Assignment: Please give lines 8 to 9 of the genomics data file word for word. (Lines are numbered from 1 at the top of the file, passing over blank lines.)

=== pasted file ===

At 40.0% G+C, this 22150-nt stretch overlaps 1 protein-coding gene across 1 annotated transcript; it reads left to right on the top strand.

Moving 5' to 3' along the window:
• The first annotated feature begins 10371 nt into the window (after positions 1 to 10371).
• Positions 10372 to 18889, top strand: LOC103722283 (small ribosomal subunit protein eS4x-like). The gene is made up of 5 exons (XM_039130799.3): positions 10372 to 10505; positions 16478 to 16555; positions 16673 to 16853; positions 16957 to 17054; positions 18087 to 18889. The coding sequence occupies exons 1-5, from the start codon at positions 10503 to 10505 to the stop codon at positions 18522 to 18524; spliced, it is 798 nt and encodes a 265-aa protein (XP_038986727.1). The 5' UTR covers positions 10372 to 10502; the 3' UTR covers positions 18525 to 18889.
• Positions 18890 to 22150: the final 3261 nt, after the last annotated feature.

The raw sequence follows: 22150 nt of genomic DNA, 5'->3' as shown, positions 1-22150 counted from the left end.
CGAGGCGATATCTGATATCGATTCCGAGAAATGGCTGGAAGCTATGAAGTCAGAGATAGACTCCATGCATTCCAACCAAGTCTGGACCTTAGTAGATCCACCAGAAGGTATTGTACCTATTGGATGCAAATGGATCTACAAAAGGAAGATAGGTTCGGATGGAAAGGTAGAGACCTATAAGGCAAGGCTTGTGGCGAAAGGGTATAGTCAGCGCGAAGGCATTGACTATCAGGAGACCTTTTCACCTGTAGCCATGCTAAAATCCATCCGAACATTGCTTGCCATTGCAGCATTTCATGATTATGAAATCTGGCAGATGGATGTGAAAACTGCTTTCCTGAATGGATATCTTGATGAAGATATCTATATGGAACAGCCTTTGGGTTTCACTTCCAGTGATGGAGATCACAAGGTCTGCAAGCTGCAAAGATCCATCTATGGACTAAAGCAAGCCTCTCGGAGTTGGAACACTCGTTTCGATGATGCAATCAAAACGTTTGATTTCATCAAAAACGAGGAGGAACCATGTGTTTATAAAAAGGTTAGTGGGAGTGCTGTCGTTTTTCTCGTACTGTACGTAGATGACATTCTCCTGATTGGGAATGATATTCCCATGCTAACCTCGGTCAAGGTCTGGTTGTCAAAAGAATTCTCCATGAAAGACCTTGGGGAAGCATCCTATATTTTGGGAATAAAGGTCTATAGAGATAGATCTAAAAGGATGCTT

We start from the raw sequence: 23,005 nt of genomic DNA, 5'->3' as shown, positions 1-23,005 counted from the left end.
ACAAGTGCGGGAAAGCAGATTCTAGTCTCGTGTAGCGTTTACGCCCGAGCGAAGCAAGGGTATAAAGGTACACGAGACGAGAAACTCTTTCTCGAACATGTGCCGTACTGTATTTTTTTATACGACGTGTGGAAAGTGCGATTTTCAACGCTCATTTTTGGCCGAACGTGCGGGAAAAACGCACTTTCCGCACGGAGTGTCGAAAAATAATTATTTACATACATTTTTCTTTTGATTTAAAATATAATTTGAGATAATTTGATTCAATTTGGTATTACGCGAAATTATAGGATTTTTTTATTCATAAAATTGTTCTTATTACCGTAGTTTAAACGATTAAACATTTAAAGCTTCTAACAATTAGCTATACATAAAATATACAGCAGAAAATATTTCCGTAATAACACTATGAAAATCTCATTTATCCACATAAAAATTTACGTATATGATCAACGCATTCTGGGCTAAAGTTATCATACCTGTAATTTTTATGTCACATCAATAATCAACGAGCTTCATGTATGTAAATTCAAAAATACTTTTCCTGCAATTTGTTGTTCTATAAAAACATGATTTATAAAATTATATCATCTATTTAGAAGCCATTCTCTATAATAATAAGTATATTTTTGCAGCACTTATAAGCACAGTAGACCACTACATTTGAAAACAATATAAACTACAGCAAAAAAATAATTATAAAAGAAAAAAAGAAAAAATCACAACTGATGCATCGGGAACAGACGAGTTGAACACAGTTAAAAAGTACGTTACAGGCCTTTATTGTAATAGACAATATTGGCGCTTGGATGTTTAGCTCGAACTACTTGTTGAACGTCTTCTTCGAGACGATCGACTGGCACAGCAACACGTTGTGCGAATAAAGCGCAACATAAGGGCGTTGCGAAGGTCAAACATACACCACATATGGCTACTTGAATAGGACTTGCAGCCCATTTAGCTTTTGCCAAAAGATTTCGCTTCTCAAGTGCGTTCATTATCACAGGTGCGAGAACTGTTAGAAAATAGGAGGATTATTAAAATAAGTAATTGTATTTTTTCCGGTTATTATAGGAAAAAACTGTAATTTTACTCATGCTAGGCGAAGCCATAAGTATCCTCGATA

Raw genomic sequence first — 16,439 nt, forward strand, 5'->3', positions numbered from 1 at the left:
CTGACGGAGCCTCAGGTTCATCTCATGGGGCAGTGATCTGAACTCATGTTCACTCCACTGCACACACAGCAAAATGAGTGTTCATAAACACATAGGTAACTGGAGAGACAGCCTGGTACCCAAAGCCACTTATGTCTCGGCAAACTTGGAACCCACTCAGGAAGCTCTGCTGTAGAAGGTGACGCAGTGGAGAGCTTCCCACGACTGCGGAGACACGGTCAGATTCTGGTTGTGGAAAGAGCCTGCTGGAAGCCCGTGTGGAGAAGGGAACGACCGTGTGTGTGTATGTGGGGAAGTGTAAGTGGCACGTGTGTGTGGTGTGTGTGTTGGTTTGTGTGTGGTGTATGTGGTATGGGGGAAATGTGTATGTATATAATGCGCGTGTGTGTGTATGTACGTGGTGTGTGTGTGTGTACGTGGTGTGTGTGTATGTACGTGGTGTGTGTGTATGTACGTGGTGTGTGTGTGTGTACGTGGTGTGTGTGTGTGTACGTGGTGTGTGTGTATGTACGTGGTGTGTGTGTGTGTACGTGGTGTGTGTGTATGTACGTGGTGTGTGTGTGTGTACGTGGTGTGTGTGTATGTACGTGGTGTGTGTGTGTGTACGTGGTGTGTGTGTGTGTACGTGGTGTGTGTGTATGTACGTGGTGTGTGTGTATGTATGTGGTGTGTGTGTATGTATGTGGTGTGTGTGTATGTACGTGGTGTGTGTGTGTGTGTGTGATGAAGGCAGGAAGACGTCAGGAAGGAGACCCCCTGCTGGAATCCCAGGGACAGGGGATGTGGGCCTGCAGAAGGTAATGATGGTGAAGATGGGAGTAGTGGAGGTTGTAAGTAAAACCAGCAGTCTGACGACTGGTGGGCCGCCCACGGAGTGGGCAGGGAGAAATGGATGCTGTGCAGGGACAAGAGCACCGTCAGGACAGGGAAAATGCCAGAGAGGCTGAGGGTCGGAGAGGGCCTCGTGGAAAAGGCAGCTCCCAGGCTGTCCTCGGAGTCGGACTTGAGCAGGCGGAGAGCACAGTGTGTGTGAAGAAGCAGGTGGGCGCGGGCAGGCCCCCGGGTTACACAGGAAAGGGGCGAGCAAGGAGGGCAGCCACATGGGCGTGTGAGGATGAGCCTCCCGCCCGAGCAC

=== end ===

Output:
We start from the raw sequence: 23,005 nt of genomic DNA, 5'->3' as shown, positions 1-23,005 counted from the left end.
ACAAGTGCGGGAAAGCAGATTCTAGTCTCGTGTAGCGTTTACGCCCGAGCGAAGCAAGGGTATAAAGGTACACGAGACGAGAAACTCTTTCTCGAACATGTGCCGTACTGTATTTTTTTATACGACGTGTGGAAAGTGCGATTTTCAACGCTCATTTTTGGCCGAACGTGCGGGAAAAACGCACTTTCCGCACGGAGTGTCGAAAAATAATTATTTACATACATTTTTCTTTTGATTTAAAATATAATTTGAGATAATTTGATTCAATTTGGTATTACGCGAAATTATAGGATTTTTTTATTCATAAAATTGTTCTTATTACCGTAGTTTAAACGATTAAACATTTAAAGCTTCTAACAATTAGCTATACATAAAATATACAGCAGAAAATATTTCCGTAATAACACTATGAAAATCTCATTTATCCACATAAAAATTTACGTATATGATCAACGCATTCTGGGCTAAAGTTATCATACCTGTAATTTTTATGTCACATCAATAATCAACGAGCTTCATGTATGTAAATTCAAAAATACTTTTCCTGCAATTTGTTGTTCTATAAAAACATGATTTATAAAATTATATCATCTATTTAGAAGCCATTCTCTATAATAATAAGTATATTTTTGCAGCACTTATAAGCACAGTAGACCACTACATTTGAAAACAATATAAACTACAGCAAAAAAATAATTATAAAAGAAAAAAAGAAAAAATCACAACTGATGCATCGGGAACAGACGAGTTGAACACAGTTAAAAAGTACGTTACAGGCCTTTATTGTAATAGACAATATTGGCGCTTGGATGTTTAGCTCGAACTACTTGTTGAACGTCTTCTTCGAGACGATCGACTGGCACAGCAACACGTTGTGCGAATAAAGCGCAACATAAGGGCGTTGCGAAGGTCAAACATACACCACATATGGCTACTTGAATAGGACTTGCAGCCCATTTAGCTTTTGCCAAAAGATTTCGCTTCTCAAGTGCGTTCATTATCACAGGTGCGAGAACTGTTAGAAAATAGGAGGATTATTAAAATAAGTAATTGTATTTTTTCCGGTTATTATAGGAAAAAACTGTAATTTTACTCATGCTAGGCGAAGCCATAAGTATCCTCGATA